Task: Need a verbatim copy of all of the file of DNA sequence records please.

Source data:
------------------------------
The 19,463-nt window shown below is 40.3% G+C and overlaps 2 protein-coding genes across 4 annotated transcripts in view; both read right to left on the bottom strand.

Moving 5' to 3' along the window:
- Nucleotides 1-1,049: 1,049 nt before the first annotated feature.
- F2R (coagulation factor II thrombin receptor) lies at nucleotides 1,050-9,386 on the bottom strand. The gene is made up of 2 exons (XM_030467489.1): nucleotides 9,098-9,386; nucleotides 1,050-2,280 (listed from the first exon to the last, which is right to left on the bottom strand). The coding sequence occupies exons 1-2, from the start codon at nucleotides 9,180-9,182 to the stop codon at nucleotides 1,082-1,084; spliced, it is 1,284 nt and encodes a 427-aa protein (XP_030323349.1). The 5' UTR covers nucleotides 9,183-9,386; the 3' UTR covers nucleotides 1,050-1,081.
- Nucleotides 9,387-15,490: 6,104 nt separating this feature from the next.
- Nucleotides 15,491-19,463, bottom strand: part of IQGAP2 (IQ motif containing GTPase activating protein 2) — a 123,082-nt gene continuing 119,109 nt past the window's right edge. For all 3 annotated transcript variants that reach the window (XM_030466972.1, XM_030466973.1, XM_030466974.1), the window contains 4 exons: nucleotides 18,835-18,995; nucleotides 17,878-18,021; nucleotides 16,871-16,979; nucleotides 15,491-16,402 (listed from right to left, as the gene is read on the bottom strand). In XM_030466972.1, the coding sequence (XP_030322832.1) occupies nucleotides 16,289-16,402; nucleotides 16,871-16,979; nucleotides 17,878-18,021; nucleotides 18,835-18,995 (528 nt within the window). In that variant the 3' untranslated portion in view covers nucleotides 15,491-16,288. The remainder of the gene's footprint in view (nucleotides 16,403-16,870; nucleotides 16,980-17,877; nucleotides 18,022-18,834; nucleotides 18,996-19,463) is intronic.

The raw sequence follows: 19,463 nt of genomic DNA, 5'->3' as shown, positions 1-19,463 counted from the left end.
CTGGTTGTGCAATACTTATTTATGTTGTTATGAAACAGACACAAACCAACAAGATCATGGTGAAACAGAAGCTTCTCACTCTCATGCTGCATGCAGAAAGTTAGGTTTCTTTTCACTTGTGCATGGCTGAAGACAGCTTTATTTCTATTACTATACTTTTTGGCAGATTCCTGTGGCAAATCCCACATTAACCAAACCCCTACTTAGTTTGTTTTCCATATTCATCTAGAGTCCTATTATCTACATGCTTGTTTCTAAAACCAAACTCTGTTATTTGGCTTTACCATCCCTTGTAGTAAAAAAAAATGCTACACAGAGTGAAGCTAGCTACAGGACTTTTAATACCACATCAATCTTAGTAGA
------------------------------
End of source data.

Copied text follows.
The 19,463-nt window shown below is 40.3% G+C and overlaps 2 protein-coding genes across 4 annotated transcripts in view; both read right to left on the bottom strand.

Moving 5' to 3' along the window:
- Nucleotides 1-1,049: 1,049 nt before the first annotated feature.
- F2R (coagulation factor II thrombin receptor) lies at nucleotides 1,050-9,386 on the bottom strand. The gene is made up of 2 exons (XM_030467489.1): nucleotides 9,098-9,386; nucleotides 1,050-2,280 (listed from the first exon to the last, which is right to left on the bottom strand). The coding sequence occupies exons 1-2, from the start codon at nucleotides 9,180-9,182 to the stop codon at nucleotides 1,082-1,084; spliced, it is 1,284 nt and encodes a 427-aa protein (XP_030323349.1). The 5' UTR covers nucleotides 9,183-9,386; the 3' UTR covers nucleotides 1,050-1,081.
- Nucleotides 9,387-15,490: 6,104 nt separating this feature from the next.
- Nucleotides 15,491-19,463, bottom strand: part of IQGAP2 (IQ motif containing GTPase activating protein 2) — a 123,082-nt gene continuing 119,109 nt past the window's right edge. For all 3 annotated transcript variants that reach the window (XM_030466972.1, XM_030466973.1, XM_030466974.1), the window contains 4 exons: nucleotides 18,835-18,995; nucleotides 17,878-18,021; nucleotides 16,871-16,979; nucleotides 15,491-16,402 (listed from right to left, as the gene is read on the bottom strand). In XM_030466972.1, the coding sequence (XP_030322832.1) occupies nucleotides 16,289-16,402; nucleotides 16,871-16,979; nucleotides 17,878-18,021; nucleotides 18,835-18,995 (528 nt within the window). In that variant the 3' untranslated portion in view covers nucleotides 15,491-16,288. The remainder of the gene's footprint in view (nucleotides 16,403-16,870; nucleotides 16,980-17,877; nucleotides 18,022-18,834; nucleotides 18,996-19,463) is intronic.

The raw sequence follows: 19,463 nt of genomic DNA, 5'->3' as shown, positions 1-19,463 counted from the left end.
CTGGTTGTGCAATACTTATTTATGTTGTTATGAAACAGACACAAACCAACAAGATCATGGTGAAACAGAAGCTTCTCACTCTCATGCTGCATGCAGAAAGTTAGGTTTCTTTTCACTTGTGCATGGCTGAAGACAGCTTTATTTCTATTACTATACTTTTTGGCAGATTCCTGTGGCAAATCCCACATTAACCAAACCCCTACTTAGTTTGTTTTCCATATTCATCTAGAGTCCTATTATCTACATGCTTGTTTCTAAAACCAAACTCTGTTATTTGGCTTTACCATCCCTTGTAGTAAAAAAAAATGCTACACAGAGTGAAGCTAGCTACAGGACTTTTAATACCACATCAATCTTAGTAGA